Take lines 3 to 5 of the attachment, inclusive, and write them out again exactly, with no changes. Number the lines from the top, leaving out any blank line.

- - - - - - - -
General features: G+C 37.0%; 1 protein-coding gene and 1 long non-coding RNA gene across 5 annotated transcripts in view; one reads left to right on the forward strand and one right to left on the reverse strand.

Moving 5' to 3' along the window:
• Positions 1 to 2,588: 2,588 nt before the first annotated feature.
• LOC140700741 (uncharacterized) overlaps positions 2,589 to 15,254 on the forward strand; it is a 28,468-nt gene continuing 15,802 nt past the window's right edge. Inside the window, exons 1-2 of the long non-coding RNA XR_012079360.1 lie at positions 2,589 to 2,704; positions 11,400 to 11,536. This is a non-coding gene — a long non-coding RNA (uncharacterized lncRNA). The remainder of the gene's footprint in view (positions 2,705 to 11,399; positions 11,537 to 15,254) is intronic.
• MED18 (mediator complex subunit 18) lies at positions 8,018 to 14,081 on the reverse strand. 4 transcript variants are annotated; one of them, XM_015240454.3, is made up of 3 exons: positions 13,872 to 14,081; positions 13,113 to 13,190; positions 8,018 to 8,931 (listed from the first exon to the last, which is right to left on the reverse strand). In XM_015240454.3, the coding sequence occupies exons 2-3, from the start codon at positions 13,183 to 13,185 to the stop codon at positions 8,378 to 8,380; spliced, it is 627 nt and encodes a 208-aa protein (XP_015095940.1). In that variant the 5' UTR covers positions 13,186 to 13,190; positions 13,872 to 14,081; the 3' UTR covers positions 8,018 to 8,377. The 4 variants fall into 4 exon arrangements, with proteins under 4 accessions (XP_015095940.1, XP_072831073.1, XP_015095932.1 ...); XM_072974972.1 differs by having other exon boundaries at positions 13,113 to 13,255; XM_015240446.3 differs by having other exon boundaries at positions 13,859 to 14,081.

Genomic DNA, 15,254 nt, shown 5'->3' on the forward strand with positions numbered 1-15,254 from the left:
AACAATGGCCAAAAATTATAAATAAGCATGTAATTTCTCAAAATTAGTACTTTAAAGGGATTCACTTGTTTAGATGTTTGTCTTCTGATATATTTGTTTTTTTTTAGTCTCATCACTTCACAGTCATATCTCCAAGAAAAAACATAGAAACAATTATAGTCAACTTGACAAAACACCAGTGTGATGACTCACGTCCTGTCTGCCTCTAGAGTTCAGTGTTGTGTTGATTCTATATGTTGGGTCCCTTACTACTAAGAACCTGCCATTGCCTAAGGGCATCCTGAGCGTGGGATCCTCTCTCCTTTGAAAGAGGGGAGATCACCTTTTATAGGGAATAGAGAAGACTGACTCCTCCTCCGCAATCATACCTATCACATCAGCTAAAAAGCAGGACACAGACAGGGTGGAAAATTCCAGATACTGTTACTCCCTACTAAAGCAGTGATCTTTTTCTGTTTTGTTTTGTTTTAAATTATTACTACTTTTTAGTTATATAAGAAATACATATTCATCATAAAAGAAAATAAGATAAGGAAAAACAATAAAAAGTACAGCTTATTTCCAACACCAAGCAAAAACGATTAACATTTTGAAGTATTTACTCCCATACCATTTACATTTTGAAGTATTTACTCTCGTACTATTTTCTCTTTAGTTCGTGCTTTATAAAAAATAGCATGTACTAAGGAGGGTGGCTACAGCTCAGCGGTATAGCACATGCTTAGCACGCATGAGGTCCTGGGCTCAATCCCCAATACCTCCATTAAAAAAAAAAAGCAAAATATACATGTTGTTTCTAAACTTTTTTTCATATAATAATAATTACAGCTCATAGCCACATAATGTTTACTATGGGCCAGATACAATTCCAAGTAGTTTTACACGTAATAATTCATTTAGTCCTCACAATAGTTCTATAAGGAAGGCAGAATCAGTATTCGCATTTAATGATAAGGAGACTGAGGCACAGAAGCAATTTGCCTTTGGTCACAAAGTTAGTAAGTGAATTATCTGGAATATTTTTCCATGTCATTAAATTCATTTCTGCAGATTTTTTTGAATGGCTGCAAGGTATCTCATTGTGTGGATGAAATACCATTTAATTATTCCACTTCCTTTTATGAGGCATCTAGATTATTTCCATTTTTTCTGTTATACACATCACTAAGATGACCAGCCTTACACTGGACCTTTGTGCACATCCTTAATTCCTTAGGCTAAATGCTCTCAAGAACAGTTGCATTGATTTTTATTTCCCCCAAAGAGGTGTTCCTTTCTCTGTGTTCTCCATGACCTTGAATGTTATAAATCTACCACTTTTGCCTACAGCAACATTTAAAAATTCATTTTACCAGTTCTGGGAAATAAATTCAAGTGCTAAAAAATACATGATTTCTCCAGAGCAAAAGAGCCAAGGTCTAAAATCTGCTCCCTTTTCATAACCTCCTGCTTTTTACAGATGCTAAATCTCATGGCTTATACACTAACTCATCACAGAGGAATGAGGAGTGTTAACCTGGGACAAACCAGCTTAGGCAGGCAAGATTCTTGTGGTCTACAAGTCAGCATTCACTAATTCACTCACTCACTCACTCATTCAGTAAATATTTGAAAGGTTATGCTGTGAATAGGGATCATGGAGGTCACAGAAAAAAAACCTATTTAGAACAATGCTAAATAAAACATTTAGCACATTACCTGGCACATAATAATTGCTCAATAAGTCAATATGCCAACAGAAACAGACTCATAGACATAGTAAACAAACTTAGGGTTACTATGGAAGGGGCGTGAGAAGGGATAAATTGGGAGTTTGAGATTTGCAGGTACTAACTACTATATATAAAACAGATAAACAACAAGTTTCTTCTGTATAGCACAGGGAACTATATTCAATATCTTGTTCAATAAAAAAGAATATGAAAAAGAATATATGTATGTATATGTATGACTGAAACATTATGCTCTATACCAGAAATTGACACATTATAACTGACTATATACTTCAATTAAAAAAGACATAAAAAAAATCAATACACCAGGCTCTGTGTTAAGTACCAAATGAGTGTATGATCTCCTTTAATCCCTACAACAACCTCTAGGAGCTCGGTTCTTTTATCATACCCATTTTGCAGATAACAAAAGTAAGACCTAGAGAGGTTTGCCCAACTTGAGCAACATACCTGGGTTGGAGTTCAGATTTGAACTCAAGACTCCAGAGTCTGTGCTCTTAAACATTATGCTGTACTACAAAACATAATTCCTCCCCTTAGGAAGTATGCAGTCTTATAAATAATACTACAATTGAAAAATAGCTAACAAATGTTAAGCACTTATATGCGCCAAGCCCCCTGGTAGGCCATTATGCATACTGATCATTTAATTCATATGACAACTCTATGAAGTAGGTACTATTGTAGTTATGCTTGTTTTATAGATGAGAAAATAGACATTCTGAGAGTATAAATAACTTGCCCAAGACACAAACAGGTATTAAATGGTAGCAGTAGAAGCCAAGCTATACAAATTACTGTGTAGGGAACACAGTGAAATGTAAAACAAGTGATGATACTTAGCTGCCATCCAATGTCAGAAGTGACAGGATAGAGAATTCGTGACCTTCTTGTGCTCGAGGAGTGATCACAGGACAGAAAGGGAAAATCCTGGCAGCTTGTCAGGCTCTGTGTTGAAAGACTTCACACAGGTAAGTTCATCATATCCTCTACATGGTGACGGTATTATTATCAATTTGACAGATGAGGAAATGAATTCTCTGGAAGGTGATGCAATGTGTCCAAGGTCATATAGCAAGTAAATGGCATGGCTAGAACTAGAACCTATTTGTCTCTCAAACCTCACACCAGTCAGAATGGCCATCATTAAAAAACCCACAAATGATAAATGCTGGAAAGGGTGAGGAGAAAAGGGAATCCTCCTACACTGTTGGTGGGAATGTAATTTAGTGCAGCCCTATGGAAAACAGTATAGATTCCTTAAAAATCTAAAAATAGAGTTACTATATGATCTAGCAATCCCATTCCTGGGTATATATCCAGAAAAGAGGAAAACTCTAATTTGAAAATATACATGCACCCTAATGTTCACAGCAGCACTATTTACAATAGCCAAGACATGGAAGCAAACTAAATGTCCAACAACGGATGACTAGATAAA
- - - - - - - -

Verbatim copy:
• Positions 1 to 2,588: 2,588 nt before the first annotated feature.
• LOC140700741 (uncharacterized) overlaps positions 2,589 to 15,254 on the forward strand; it is a 28,468-nt gene continuing 15,802 nt past the window's right edge. Inside the window, exons 1-2 of the long non-coding RNA XR_012079360.1 lie at positions 2,589 to 2,704; positions 11,400 to 11,536. This is a non-coding gene — a long non-coding RNA (uncharacterized lncRNA). The remainder of the gene's footprint in view (positions 2,705 to 11,399; positions 11,537 to 15,254) is intronic.
• MED18 (mediator complex subunit 18) lies at positions 8,018 to 14,081 on the reverse strand. 4 transcript variants are annotated; one of them, XM_015240454.3, is made up of 3 exons: positions 13,872 to 14,081; positions 13,113 to 13,190; positions 8,018 to 8,931 (listed from the first exon to the last, which is right to left on the reverse strand). In XM_015240454.3, the coding sequence occupies exons 2-3, from the start codon at positions 13,183 to 13,185 to the stop codon at positions 8,378 to 8,380; spliced, it is 627 nt and encodes a 208-aa protein (XP_015095940.1). In that variant the 5' UTR covers positions 13,186 to 13,190; positions 13,872 to 14,081; the 3' UTR covers positions 8,018 to 8,377. The 4 variants fall into 4 exon arrangements, with proteins under 4 accessions (XP_015095940.1, XP_072831073.1, XP_015095932.1 ...); XM_072974972.1 differs by having other exon boundaries at positions 13,113 to 13,255; XM_015240446.3 differs by having other exon boundaries at positions 13,859 to 14,081.